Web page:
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Samsung Galaxy Beam review

 

Galaxy Beam yellow stripe makes it looks sporty

Samsung Galaxy Beam runs on Gingerbread and that made me feel like an old hat with Ice Cream Sandwich phones widely available and Jelly Bean is already in the wild making this phone look a granny. Galaxy Beam is a sporty-looking number, thanks to the yellow and chrome bezel and the soft, rubberized battery panel on the back. The phone weighs in at 145g roughly 5g more than iPhone 4S and I liked the projector that is sleek mould in the frame. Galaxy Beam projector placement and the 5MP camera sits a third of the way down the back of the phone which made easier to cover my finger and screen felt too small whenever I wanted to share a video or photo with friends online. Galaxy Beam LCD screen pixel resolution is 480 x 800 while 233ppi pixel density is quite good. LED based projection system was more of a gimmick rather than a usable feature but Galaxy Beam is no much different though.Galaxy Beam is a decent phone but has no excellence at all because the Gingerbread OS slows it down on occasion when the home screens are fully loaded with apps and a couple of them are running in the background.

When I looked at it from the side I was unable to tell that there’s a projector in there and the projector lens on top of the phone covered by a glass panel but there was no lens cap. I also learned that Galaxy Beam has a total brightness of 15 lumens and a resolution of 640 x 360 pixels and the phone can project an image up to 50-inchs in diagonal size. Interestingly, the projector can also double up as a flashlight one that projects a perfectly rectangular light beam and in my choice of color. To start the projector up, I had to press the dedicated button on the side of the phone. It started up almost immediately and I was able to proceed and adjusted the various settings, starting with the focus and orientation. A cool bedside stand is included in the box, which also serves as a charger for an additional battery. Micro USB serves as the main mode of connectivity and the charge port and used while dragging and dropping on the MacBook after downloading android file transfer software for Mac and was able to simultaneously charge and update my files.DLNA for wireless sharing easily turned Galaxy Beam into a Wi-Fi hotspot after digging into the Wireless and Network settings.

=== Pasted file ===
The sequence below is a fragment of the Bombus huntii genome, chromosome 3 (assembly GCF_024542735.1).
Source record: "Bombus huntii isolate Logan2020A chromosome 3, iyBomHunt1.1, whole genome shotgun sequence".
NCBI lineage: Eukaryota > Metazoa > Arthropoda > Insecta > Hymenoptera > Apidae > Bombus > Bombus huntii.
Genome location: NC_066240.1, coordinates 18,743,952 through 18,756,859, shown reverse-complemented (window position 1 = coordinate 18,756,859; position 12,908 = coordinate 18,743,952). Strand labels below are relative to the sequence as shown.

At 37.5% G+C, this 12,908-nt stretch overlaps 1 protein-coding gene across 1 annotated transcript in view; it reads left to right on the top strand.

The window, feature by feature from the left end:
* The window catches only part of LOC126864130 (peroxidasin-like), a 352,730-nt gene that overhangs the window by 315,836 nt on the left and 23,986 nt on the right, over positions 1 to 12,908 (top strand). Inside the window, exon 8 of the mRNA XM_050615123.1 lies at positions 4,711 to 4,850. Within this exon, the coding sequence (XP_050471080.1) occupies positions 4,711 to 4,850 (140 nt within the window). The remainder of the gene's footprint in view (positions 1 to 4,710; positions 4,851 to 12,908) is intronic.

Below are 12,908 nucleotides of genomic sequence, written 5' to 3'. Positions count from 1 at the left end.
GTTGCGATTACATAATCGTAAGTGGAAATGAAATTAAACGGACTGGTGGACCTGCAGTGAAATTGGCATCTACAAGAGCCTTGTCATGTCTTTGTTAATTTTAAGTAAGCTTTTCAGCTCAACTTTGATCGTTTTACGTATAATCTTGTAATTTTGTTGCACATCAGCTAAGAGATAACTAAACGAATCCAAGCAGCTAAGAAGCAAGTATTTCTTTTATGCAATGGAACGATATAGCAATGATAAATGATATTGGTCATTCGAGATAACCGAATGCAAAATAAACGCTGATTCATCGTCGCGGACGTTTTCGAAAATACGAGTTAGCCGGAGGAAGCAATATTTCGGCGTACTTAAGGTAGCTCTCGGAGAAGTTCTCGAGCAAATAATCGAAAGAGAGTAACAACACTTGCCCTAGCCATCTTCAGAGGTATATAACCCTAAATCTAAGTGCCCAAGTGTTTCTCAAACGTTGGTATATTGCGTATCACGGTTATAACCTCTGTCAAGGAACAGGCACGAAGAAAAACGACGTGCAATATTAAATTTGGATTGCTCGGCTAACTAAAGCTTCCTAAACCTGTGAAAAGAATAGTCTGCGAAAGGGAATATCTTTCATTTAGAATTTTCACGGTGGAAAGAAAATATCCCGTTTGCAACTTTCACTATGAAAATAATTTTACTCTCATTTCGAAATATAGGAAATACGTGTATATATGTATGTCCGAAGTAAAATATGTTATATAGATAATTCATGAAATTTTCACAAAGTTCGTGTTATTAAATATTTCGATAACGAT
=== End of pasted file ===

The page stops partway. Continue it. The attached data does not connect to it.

Galaxy Beam loudspeaker was by far too feeble to be of any use when I was using it as a projector and on multimedia, I needed external powered Bluetooth speaker. The battery life when using it as a phone is roughly a day or two and running it solely as a projector, I got about three and a half hours of use. On the upside, Galaxy Beam has great battery life and can run all the major networking apps and games with ease and was happy with the additional battery provided. The 8GB internal storage with the MicroSD option of adding 32GB on top is impressive and liked it.Galaxy Beam 5MP camera produces some good snaps as shown below. On the downside, Galaxy Beam does not come with a stand, tripod or mount of any kind for projector use and while testing it I had to ask the owner to wait for complete darkness and even then, the quality of the projection wasn’t high definition enough to particularly blow us away. Galaxy Beam is a competent smartphone though the version of Android is a bit of a let down. Its two batteries give it superb longevity and its physical design is attractive. The projector is a bit of a gimmick though it works well within its limitations of projection size and darkness requirements.